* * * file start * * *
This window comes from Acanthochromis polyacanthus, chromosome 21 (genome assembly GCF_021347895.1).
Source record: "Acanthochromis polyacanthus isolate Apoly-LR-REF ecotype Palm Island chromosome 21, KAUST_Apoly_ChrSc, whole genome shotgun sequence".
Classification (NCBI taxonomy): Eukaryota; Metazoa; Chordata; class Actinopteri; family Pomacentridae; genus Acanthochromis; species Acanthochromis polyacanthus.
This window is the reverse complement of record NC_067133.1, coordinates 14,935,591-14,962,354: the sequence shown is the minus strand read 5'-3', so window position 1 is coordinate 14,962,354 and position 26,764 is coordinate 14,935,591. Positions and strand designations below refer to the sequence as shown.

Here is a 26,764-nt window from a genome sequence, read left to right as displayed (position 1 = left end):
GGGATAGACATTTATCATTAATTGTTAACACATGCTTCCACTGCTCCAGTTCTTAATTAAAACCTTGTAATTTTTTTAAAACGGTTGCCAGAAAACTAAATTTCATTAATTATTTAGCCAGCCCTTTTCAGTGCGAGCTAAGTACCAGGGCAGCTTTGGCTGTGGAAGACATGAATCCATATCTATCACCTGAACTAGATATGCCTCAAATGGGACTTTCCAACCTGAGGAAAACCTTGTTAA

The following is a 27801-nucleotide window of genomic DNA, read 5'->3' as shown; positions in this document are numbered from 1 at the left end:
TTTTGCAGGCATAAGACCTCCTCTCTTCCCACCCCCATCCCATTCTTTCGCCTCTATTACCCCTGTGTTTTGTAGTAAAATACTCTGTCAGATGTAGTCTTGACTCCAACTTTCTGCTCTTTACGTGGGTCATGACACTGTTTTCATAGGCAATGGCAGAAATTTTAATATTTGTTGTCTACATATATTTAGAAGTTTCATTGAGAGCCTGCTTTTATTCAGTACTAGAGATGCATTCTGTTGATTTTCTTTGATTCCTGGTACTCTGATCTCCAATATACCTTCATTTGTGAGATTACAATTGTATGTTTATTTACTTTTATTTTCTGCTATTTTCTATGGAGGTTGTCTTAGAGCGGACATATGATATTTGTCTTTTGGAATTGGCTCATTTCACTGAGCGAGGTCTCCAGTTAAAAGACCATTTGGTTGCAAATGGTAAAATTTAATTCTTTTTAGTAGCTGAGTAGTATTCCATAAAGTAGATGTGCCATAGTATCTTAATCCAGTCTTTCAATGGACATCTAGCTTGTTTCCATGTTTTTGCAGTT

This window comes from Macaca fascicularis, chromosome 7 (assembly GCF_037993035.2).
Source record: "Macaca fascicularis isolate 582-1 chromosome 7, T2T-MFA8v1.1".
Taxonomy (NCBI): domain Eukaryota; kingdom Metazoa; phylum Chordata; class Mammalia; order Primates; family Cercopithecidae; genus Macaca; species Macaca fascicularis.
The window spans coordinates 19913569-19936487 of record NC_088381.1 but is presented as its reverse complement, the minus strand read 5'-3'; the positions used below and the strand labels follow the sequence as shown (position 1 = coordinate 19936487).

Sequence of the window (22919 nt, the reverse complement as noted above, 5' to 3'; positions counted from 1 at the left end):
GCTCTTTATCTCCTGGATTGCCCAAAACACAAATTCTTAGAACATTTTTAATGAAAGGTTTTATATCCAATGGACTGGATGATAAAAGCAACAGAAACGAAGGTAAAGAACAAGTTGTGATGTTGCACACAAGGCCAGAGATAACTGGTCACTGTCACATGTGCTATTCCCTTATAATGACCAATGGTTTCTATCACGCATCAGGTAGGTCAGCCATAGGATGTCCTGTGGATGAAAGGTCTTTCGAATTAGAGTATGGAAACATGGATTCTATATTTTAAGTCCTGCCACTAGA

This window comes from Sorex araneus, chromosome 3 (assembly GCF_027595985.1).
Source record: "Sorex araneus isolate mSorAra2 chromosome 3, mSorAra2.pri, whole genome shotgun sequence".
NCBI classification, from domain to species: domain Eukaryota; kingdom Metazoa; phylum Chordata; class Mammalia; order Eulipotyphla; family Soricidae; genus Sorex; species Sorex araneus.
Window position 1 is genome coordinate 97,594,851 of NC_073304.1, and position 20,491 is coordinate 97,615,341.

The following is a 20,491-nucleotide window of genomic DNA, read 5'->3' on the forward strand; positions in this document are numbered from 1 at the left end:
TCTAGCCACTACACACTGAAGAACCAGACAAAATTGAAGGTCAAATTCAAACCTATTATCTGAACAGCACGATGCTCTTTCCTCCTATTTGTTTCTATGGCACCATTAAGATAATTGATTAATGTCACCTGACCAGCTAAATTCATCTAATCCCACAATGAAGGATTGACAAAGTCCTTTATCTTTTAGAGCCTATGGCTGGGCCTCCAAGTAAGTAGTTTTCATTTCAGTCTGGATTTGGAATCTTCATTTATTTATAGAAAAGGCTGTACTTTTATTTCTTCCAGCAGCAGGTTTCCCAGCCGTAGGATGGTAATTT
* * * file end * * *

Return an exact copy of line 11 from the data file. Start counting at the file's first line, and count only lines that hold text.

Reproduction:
Taxonomy (NCBI): domain Eukaryota; kingdom Metazoa; phylum Chordata; class Mammalia; order Primates; family Cercopithecidae; genus Macaca; species Macaca fascicularis.